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The Carolina Bird Club is a non-profit organization that represents and supports the birding community in the Carolinas through its website, publications, meetings, workshops, trips, and partnerships, whose mission is


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The Carolina Bird Club, Inc., is a non-profit educational and scientific association open to anyone interested in the study and conservation of wildlife, particularly birds.

The Club meets each winter, spring, and fall at different locations in the Carolinas. Meeting sites are selected to give participants an opportunity to see many different kinds of birds. Guided field trips and informative programs are combined for an exciting weekend of meeting with people who share an enthusiasm and concern for birds.

The Club offers research grants in avian biology for undergraduate and graduate students, and scholarships for young birders.

The Club publishes two print publications (now also available online). The Chat is a quarterly ornithological journal that contains scientific articles, reports of bird records committees and bird counts, and general field notes on bird sightings. CBC Newsletter is published bimonthly and includes birding articles and information about meetings, field trips, and Club news.

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Congaree National Park, SC May 6–7, 2006

By Robin Carter

I have just returned from guiding the Carolina Bird Club special field trip to Congaree National Park and nearby areas. We had a great time and saw or heard about 95 species of birds, without going to a marsh or lake. We stayed in Sumter, SC, which is fairly close to Congaree National Park and very close to the other main destinations for the weekend, Manchester State Forest and Longleaf Pine Heritage Preserve. The weather was good on Saturday, but this morning (Sunday) we had a period of hard rain, which disrupted the trip.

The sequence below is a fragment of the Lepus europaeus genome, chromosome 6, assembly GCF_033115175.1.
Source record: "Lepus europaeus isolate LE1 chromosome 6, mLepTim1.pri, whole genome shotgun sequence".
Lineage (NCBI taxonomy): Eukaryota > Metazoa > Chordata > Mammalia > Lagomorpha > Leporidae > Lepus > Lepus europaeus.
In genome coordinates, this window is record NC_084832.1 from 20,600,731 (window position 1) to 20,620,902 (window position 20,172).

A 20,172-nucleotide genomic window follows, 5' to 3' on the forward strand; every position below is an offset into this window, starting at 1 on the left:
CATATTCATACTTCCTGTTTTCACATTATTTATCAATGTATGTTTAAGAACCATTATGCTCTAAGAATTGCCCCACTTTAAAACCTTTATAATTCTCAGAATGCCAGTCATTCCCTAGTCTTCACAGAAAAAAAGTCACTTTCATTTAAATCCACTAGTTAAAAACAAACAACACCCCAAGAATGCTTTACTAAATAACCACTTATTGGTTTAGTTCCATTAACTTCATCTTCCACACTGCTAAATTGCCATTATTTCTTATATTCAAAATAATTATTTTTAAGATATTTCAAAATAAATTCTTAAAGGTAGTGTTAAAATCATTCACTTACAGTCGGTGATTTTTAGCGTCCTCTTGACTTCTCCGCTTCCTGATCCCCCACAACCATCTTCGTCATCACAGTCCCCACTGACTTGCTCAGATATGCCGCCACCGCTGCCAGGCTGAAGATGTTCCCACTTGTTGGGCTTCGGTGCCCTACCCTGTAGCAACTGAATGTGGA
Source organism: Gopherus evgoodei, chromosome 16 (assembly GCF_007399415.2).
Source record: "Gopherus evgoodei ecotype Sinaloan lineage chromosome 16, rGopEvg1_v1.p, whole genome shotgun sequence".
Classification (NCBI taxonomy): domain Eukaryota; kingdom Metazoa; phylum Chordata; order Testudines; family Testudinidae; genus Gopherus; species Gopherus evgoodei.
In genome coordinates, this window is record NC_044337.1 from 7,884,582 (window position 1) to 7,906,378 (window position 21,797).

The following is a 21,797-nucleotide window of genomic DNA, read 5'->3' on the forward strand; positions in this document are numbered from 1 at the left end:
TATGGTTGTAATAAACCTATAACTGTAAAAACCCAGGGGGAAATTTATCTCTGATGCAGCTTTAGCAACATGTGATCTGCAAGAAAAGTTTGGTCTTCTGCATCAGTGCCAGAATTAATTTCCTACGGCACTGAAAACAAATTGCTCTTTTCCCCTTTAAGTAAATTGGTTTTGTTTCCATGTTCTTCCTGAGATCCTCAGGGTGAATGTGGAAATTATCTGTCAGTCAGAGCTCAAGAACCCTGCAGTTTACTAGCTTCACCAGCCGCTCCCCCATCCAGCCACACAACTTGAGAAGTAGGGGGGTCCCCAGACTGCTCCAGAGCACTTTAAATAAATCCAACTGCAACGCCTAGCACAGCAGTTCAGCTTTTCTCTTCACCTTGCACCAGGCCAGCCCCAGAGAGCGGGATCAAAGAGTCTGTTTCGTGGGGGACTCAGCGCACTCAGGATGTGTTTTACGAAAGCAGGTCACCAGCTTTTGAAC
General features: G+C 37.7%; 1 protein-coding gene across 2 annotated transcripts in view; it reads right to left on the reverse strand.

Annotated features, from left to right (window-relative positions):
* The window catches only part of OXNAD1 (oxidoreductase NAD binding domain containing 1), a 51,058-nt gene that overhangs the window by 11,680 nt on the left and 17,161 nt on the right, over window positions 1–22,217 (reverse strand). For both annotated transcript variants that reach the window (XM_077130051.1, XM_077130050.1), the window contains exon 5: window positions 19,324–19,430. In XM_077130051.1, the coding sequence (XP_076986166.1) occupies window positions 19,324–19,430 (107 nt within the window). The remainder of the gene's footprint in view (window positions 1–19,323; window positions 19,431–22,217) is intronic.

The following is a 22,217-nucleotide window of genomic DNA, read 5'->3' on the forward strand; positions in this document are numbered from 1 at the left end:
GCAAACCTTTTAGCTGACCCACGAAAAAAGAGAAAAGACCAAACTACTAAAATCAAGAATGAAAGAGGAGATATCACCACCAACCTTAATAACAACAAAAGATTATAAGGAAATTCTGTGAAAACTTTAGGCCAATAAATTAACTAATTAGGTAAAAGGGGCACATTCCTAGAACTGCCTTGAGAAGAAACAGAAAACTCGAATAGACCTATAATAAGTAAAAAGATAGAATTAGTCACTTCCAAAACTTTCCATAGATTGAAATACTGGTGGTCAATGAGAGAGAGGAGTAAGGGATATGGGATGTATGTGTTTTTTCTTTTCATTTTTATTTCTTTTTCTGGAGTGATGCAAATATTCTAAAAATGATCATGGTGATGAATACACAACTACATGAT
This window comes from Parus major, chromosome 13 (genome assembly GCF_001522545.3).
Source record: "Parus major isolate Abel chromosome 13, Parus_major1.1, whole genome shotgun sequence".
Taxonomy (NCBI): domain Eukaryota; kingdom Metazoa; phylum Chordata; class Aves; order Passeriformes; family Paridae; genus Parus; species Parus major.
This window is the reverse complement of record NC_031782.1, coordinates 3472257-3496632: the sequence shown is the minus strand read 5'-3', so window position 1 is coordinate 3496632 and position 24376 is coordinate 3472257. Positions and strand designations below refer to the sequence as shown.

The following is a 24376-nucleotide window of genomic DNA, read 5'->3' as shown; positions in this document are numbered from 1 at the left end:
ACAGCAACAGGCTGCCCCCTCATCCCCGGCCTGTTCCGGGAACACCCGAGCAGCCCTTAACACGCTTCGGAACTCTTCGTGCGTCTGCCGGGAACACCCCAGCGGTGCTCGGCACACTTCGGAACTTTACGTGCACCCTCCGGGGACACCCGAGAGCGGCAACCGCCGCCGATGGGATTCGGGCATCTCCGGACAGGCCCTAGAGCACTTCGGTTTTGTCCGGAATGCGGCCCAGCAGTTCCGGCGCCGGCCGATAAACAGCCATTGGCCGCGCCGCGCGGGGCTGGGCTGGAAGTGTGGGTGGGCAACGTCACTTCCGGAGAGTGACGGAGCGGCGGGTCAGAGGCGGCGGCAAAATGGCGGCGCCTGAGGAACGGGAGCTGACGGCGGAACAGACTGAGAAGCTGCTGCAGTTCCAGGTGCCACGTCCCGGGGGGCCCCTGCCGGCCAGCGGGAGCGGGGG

We left Sumter at 5:30 AM (ouch!) Saturday morning, in order to be at a Red-cockaded Woodpecker cluster in Manchester State Forest at dawn. We were rewarded by great looks at a Red-cockaded Woodpecker for about 10 minutes as it flew from tree to tree near its roost tree. Later we went down to the floodplain of the Wateree River (the Beidler Tract of Manchester State Forest). Here a Swainson's Warbler responded to our recording playback by perching in the open for about 3 minutes, singing all the while. It was one of the best looks that I have ever had at a Swainson's Warbler.

After walking on an old hunt club road into the floodplain for a while we went to the agricultural area near Wedgefield, where Lloyd Moon discovered the July congregation of Swallow-tailed Kites a few years ago. We saw no kites there, but did encounter several hundred Bobolinks. We spent some time trying to get a look at one of the local Painted Buntings, but only heard them at Wedgefield.

From the Wedgefield area we went to an agricultural area near Eastover in Richland County. Here we got glimpses of a pair of Painted Buntings, and we got excellent looks at about 7 Mississippi Kites as they kited over some grain fields.

We then drove to nearby Congaree National Park for a picnic lunch and a short hike into the floodplain after lunch. We got a good look at a migrant Ovenbird, but were unable to get more than a glimpse of a singing Kentucky Warbler. The Prothonotary Warblers at Congaree were very impressive.

From the main part of Congaree National Park we drove over to the US 601 bridge over the Congaree River, where we were able to admire the Barn and Cliff Swallows that are nesting under the bridge. Then we returned to Sumter.

A small group of hard-core birders accompanied me on an evening trip to Manchester State Forest, where we searched for Chuck-will's-widows on the back roads. We did not see any goatsucker on the roads, but we heard 28 Chuck-will's-widows and 4 Whip-poor-wills calling, some very close to the road.

This morning (Sunday morning), despite the threat of hard rain, we left Sumter at 7:30 AM. First we explored the agricultural lands along Bethany Road, just south of the village of Mayesville. We saw a couple of Loggerhead Shrikes and got glimpses of Horned Larks over the corn fields. We got great telescope views of Grasshopper Sparrows on the roadsides, and also found another large flock of Bobolinks.

As the rain was beginning we drove up to Lynchburg Savanna Heritage Preserve in nearby Lee County. Since there was some lightning, and since the rain looked like it might keep up all day I declared the field trip over. Some of us stayed around, and in about a half hour the rain let up. The few participants that remained came with me over to Longleaf Pine Heritage Preserve, which is five miles from Lynchburg Savanna Heritage Preserve. We were able to take advantage of an hour-long break in the rain and hiked in to the savanna at Longleaf Pine HP. We saw lots of birds, including a pair of Red-cockaded Woodpeckers that appeared to be attending a nest and a good look at a Bachman's Sparrow. The best bird was a migrant Willow Flycatcher, which we heard calling ("fitz-bew") and which we studied for several minutes. We were able to get back to the cars before the skies opened up again.

We had a great weekend, getting some good looks at a few specialty birds.


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